What we're doing

I could reflect on any number of events I've experienced this past week since the car accident.

We have been on the road almost 7 weeks and THINGS HAVE CHANGED since day 1 and things have changed since day 31. I am constantly aware that there are 3 of us on this team, together every day and every turn, but also dozens of us biking cross-country on these same roads, thousands of us driving through towns, billions of us breathing the same air and making it through the same day.

One realization that struck me within the first week or two is that "what we're doing" (on one level) is immediately obvious when we're on the road. When we roll up to a gas station in our bike clothes, bikes fully loaded, snacking like fiends, people stop and ask, "where are you going?" and they know it's far. Their responses when we tell them "we're going coast to coast" range from "WHAT" to "holy crap" to (my personal favorite) "well I won't keep you then". They have offered countless blessings of safety, admiration, encouragement, concern, sometimes a place to stay and sometimes even money.

The full realization I had was that occasionally we are not in our bike clothes and we are not carrying our bikes, and at those times no one can tell "what we're doing." When I turned that around I saw that every day we see and meet people and we don't know what they're doing.  We (read: people) don't wear signs that say "I'm doing something awesome" or "I'm going through something hard" or "I need help" or "I would join the revolution if I saw it happening".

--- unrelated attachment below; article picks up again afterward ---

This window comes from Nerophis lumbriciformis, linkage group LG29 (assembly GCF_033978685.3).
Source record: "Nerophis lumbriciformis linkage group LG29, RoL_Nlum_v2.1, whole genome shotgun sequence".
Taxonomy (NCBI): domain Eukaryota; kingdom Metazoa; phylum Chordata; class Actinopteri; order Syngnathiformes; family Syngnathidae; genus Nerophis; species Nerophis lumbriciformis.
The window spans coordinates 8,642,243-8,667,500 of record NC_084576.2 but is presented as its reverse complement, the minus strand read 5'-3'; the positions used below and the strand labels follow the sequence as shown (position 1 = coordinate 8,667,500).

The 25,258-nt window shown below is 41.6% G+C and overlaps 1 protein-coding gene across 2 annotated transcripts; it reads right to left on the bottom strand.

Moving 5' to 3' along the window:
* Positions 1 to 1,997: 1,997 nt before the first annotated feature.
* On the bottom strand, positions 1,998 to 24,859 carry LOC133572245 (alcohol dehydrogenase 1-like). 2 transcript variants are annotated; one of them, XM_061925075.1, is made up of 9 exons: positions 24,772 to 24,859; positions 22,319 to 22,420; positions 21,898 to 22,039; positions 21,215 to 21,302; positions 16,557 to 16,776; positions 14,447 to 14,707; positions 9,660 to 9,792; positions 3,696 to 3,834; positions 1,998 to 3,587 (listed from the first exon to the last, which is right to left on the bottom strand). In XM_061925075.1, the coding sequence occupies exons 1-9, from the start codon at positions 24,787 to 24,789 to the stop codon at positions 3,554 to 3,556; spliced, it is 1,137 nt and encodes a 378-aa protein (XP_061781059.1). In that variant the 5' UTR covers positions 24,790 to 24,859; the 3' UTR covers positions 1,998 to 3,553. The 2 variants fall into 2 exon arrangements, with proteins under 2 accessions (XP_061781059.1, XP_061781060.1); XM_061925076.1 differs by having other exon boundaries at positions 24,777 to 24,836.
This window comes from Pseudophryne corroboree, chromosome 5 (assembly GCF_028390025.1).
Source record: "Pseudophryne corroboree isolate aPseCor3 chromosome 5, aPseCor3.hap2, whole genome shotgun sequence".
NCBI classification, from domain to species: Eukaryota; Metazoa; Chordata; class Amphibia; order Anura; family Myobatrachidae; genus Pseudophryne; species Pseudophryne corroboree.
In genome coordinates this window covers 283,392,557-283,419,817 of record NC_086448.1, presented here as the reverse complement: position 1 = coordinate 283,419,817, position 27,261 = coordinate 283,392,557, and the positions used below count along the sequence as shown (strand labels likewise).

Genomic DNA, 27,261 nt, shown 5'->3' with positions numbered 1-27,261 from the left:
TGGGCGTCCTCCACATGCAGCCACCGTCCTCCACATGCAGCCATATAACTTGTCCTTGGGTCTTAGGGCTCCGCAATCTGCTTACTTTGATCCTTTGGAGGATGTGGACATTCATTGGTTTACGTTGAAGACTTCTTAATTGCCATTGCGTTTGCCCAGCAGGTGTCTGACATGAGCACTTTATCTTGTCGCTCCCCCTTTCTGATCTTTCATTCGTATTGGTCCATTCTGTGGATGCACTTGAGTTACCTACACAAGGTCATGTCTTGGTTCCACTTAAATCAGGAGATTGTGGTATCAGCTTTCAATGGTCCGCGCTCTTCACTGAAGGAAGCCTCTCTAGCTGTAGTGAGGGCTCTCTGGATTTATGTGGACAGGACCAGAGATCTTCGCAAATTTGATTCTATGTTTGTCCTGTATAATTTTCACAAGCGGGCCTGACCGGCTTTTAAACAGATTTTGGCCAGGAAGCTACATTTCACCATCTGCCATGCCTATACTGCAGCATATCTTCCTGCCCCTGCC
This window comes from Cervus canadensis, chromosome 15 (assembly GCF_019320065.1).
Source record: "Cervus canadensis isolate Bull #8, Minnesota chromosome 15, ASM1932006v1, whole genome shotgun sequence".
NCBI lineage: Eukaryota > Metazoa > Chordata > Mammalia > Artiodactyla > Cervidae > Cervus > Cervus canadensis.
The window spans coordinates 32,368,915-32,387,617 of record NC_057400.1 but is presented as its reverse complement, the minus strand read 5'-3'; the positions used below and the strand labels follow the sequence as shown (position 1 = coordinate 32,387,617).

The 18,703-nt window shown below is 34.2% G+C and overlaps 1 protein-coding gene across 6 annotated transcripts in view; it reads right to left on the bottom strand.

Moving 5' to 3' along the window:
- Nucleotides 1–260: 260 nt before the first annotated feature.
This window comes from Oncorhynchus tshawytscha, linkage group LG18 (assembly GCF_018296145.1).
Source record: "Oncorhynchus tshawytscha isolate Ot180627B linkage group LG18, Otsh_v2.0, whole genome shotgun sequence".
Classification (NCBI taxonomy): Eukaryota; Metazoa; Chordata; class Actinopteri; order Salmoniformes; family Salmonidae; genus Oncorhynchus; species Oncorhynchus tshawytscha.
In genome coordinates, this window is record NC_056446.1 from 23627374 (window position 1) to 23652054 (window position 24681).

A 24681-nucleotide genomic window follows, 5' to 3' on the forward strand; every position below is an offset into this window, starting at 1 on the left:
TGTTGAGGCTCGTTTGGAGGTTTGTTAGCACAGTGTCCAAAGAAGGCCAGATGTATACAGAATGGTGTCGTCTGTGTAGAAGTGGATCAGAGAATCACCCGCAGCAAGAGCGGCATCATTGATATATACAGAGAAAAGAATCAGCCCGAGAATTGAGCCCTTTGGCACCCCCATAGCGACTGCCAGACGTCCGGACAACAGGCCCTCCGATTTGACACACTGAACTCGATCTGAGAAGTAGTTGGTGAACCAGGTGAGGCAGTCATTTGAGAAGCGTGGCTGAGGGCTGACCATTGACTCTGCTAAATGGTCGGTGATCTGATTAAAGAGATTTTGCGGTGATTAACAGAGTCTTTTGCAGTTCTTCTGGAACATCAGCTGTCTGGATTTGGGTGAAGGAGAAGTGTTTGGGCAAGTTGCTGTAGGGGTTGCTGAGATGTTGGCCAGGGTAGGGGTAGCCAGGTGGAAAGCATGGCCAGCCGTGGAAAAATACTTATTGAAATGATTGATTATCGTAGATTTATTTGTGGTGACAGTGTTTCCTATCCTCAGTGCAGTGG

I know that we are learning and growing every day because I can see it happening but I can only specifically speak for myself. This is the hardest thing I've ever done. You may be able to see and guess that what I'm doing is hard, physically. I am really working every day, not just pumping my legs and lungs; I'm fighting with my own brain, I'm rationing what energy I have left from pedaling into killing self-doubt, into attempting to let my life speak even on this trip that sometimes feels separate from "normal life", I'm trying to soothe my poor confused body, I'm trying to be healthy when the odds are against me, I'm living in this broken world, remembering the beautiful creatures who live on it, even as I travel across it on my bicycle.

That's a lot, by the way. I didn't think about all the ways in which this would be hard when I committed to going on this trip, much like people who find out what we're doing and immediately say "I could never do that". I think they are mostly imagining the physical part. Guess what, you can do it if you want to. You might not want to (that's fair). But don't sell yourself short of doing something hard, chances are you're already doing something hard. Also remember, please, that we're not wearing signs. Our fellow humans are every one of them on journeys no matter what they're not physically carrying.

Of all the lessons I've learned so far on this trip, I plan on working hard after it's over to remember this one everyday.



  1. Sounds like you're getting stronger, Joey. If I had to guess, I'll bet your strength in the future may coax you to look back and say 'that bike ride was pretty easy.' It might depend on how good your memory is, too.

  2. This is awesome. It is a gift for me to be able to follow along with you women on this life changing (all the way around) trip.